For the 650M and onwards, iFixit teardowns have revealed that the thermal paste was properly applied, so another dGPU debacle is unlikely.
     
  16. alphaod macrumors Core

    alphaod

    Joined:
    Feb 9, 2008
    Location:
    NYC
    #16
    Unless you have some reason to need the discrete graphics (maybe CUDA or you game a lot), then I'd just get the one with just the integrated graphics.

    The Iris Pro is excellent and fast most things. It runs cooler and uses less power. I value battery life. I try to set mine to integrated only whenever possible.
     
  17. Sirmausalot macrumors 6502a

    Sirmausalot

    Joined:
    Sep 1, 2007
    #17
    A lot of fairly uniformed posts on this thread. For a negligible amount more, the poster gets a part valued at a hundred times that. For resale value alone, it would be stupid not to get the better part.

    As for power savings, if the dGPU is kicking in (and draining power) then the user is by definition using an application that benefits from it. Therefore from a performance stand point, it is worth getting. But as others noted, it can be turned off with third party software. But again, if software is using it, then there is a reason. It may save time (encoding) or cause less frustration (frame rates or stutter-free video playback).

    There is no evidence that the 750m is faulty.
     
  18. Lukewarmwinner macrumors 6502

    Joined:
    Oct 12, 2012
    #18
    I went with the dgpu, and glad I did. I do however use it a lot for premiere and photoshop, but it runs definitely more smooth than my friends igpu. It runs hotter but if you need the power then go for it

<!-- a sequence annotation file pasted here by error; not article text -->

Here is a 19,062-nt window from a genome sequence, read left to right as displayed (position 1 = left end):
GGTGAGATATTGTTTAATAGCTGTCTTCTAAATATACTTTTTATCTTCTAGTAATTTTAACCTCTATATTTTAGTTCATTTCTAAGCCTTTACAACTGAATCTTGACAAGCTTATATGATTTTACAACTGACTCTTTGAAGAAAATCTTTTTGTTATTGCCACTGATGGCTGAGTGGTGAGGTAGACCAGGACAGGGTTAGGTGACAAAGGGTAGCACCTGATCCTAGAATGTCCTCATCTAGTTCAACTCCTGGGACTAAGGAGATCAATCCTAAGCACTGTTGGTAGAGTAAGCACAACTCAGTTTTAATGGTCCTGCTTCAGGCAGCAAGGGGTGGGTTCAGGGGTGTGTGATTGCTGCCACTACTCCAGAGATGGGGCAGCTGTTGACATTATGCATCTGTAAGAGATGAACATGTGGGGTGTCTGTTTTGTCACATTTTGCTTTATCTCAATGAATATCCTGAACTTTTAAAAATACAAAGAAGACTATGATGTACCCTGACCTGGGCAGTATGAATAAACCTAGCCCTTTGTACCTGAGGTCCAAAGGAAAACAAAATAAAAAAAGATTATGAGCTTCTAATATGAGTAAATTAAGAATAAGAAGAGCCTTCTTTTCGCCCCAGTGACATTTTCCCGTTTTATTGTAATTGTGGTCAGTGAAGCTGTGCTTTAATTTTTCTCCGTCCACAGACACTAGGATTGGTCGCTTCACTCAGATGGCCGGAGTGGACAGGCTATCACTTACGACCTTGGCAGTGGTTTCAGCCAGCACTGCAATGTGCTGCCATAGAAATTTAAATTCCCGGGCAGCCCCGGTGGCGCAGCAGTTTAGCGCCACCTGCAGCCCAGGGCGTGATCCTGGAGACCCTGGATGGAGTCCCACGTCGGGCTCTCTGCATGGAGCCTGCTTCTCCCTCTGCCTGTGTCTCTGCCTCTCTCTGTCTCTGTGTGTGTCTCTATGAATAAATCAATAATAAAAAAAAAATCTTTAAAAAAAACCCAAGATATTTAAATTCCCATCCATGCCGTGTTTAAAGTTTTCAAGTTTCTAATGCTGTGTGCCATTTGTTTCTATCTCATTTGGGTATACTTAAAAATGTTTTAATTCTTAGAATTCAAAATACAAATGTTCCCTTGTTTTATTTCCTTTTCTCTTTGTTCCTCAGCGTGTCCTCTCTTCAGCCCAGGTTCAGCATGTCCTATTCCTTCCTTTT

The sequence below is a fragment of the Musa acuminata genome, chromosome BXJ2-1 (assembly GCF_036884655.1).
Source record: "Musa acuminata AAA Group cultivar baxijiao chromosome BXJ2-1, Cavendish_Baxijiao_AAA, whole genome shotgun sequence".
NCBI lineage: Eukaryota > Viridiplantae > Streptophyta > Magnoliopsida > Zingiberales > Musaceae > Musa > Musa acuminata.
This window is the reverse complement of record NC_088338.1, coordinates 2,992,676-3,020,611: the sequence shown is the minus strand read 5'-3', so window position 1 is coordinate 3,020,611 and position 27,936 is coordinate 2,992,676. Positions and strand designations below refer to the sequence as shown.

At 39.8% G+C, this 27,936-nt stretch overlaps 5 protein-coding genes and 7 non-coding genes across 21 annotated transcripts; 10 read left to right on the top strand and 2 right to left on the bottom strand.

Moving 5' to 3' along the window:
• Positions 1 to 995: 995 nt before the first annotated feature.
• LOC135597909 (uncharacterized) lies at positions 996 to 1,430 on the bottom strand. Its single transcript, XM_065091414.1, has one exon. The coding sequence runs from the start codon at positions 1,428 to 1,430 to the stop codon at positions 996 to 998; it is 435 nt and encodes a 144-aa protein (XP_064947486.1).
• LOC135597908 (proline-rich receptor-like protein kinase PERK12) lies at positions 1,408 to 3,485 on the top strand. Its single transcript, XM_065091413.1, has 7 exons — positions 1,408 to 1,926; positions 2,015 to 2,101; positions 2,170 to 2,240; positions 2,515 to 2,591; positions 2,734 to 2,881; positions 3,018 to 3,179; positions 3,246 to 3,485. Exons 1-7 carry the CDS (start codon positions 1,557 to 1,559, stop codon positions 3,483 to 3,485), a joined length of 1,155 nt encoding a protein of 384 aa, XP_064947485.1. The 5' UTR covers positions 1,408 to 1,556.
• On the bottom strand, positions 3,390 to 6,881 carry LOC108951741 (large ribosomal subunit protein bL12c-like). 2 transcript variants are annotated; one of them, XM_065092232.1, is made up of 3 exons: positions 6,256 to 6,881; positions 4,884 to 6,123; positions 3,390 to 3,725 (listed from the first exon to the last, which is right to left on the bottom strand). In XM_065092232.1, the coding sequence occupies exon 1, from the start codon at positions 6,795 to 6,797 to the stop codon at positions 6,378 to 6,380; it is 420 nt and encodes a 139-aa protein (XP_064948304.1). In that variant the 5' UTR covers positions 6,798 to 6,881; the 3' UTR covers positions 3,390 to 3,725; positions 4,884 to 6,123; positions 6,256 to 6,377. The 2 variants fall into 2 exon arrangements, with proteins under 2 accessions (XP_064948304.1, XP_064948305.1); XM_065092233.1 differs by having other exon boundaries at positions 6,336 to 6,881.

19. MTL18 macrumors regular

    Joined:
    Jan 25, 2013
    #19
    I went iGPU for two reasons.

    1) Wasn't convinced I needed dGPU (mainly lightroom and photo editing - no games or video editing)

    2) dGPU failure rate: Probably very low, and no evidence of 750m, but the dGPU is the likely part to fail if you have a failure. History of fixes is murky, and I don't have the resources to replace a 3k computer if it dies suddenly.
     
  20. lJoSquaredl macrumors regular

    Joined:
    Mar 26, 2012
    #20
    After using a rMBP for almost 2 years, i've come to this conclusion...it's a laptop. U wanna keep it cool if you can, and you wanna save battery life if ur off the wire. I use to have the dgpu on at all times, but now I use the integrated graphics for everything except editing and when I randomly hook up dual monitors...and this is with the intel 4000 graphics. I even use it when playing League of Legends, World of Warcraft, and it does a decent job at 1050p or 900p. Now with Iris Pro, they're even better and also work much better with FCPX and other programs that take full advantage of it. I'll be snagging an iMac soon, but as far as laptops go, from now on i'm just getting a baseline rMBP. Now with 16gb of baseline ram too, I can get a beast refurbished for pretty damn cheap:)